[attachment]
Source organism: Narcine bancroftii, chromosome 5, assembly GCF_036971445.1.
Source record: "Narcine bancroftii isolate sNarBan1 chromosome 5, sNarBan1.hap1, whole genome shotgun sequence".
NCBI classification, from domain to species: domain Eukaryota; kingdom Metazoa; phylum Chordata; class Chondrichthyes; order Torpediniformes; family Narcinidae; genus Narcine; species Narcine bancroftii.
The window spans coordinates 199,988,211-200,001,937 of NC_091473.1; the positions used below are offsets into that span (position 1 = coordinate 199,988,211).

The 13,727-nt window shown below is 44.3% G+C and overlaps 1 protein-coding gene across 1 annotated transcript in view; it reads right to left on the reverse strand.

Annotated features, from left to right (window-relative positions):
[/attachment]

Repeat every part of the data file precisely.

Source organism: Narcine bancroftii, chromosome 5, assembly GCF_036971445.1.
Source record: "Narcine bancroftii isolate sNarBan1 chromosome 5, sNarBan1.hap1, whole genome shotgun sequence".
NCBI classification, from domain to species: domain Eukaryota; kingdom Metazoa; phylum Chordata; class Chondrichthyes; order Torpediniformes; family Narcinidae; genus Narcine; species Narcine bancroftii.
The window spans coordinates 199,988,211-200,001,937 of NC_091473.1; the positions used below are offsets into that span (position 1 = coordinate 199,988,211).

The 13,727-nt window shown below is 44.3% G+C and overlaps 1 protein-coding gene across 1 annotated transcript in view; it reads right to left on the reverse strand.

Annotated features, from left to right (window-relative positions):